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Journal of Immunology Research
Volume 2017, Article ID 1747030, 9 pages
Research Article

De Novo Donor-Specific HLA Antibodies Developing Early or Late after Transplant Are Associated with the Same Risk of Graft Damage and Loss in Nonsensitized Kidney Recipients

1Nephrology, Dialysis and Transplantation Unit, IRCCS Istituto G. Gaslini, Genova, Italy
2Clinical Nephrology Unit and Transplant Immunology Research Laboratory, Department of Internal Medicine, University of Genova and IRCCS San Martino University Hospital IST, Genova, Italy
3Transplantation Immunology, IRCCS Fondazione Ca’ Granda, Ospedale Maggiore Policlinico, Milano, Italy
4Pediatric Hematology/Oncology and Cell Factory, Fondazione IRCCS Policlinico S. Matteo, Pavia, Italy
5Vascular and Endovascular Unit and Kidney Transplant Surgery Unit, University of Genova, IRCCS San Martino University Hospital IST, Genova, Italy
6Biometry and Statistics Service, Fondazione IRCCS Policlinico S. Matteo, Pavia, Italy

Correspondence should be addressed to Fabrizio Ginevri; gro.inilsag@irvenigoizirbaf

Received 23 December 2016; Revised 27 January 2017; Accepted 13 February 2017; Published 6 March 2017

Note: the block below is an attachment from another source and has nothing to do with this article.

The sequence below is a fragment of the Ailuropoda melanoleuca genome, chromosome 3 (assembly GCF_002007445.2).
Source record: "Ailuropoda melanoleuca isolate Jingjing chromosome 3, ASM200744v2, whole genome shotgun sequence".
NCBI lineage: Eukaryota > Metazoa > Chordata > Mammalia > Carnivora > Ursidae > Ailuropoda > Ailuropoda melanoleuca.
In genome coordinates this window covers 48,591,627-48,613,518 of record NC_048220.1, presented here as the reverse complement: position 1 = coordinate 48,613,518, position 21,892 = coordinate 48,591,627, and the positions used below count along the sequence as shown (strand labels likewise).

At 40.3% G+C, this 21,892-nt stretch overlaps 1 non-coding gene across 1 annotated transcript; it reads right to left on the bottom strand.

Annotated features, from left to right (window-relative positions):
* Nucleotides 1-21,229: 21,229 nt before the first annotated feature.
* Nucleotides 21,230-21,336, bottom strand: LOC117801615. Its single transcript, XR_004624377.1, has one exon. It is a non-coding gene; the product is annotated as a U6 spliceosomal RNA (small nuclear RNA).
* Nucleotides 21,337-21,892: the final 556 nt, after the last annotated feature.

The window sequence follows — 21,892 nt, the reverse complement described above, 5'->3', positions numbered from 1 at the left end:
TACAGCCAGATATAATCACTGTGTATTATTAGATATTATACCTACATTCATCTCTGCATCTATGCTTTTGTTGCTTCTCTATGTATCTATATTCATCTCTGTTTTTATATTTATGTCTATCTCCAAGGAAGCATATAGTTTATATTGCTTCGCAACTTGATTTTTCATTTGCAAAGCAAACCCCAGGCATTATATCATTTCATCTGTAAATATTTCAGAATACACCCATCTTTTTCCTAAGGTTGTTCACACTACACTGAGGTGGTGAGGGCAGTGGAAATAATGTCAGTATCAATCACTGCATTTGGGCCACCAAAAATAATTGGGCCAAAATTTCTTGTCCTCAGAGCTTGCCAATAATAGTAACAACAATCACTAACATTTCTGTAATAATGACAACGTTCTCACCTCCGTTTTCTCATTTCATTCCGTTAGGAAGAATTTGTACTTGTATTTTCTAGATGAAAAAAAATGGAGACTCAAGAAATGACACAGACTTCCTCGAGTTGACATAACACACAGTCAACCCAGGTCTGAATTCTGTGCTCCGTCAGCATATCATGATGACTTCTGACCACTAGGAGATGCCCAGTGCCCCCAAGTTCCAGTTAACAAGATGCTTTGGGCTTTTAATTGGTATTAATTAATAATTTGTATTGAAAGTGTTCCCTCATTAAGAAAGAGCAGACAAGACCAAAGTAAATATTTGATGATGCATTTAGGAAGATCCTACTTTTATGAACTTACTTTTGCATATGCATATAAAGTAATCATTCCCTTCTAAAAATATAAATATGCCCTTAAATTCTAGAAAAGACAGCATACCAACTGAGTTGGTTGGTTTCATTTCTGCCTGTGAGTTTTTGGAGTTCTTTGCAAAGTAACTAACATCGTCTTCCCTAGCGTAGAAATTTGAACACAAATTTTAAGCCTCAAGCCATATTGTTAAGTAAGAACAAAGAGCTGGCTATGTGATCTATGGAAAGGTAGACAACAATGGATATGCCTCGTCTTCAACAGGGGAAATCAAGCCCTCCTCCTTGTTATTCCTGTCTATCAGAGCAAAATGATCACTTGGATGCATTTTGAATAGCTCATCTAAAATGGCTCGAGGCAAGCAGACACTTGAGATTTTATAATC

Academic Editor: Senthami R. Selvan

Copyright © 2017 Michela Cioni et al. This is an open access article distributed under the Creative Commons Attribution License, which permits unrestricted use, distribution, and reproduction in any medium, provided the original work is properly cited.


De novo posttransplant donor-specific HLA-antibody (dnDSA) detection is now recognized as a tool to identify patients at risk for antibody-mediated rejection (AMR) and graft loss. It is still unclear whether the time interval from transplant to DSA occurrence influences graft damage. Utilizing sera collected longitudinally, we evaluated 114 consecutive primary pediatric kidney recipients grafted between 2002 and 2013 for dnDSA occurrence by Luminex platform. dnDSAs occurred in 39 patients at a median time of 24.6 months. In 15 patients, dnDSAs developed within 1 year (early-onset group), while the other 24 seroconverted after the first posttransplant year (late-onset group). The two groups were comparable when considering patient- and transplant-related factors, as well as DSA biological properties, including C1q and C3d complement-binding ability. Only recipient age at transplant significantly differed in the two cohorts, with younger patients showing earlier dnDSA development. Late AMR was diagnosed in 47% of the early group and in 58% of the late group. Graft loss occurred in 3/15 (20%) and 4/24 (17%) patients in early- and late-onset groups, respectively ( = ns). In our pediatric kidney recipients, dnDSAs predict AMR and graft loss irrespective of the time elapsed between transplantation and antibody occurrence.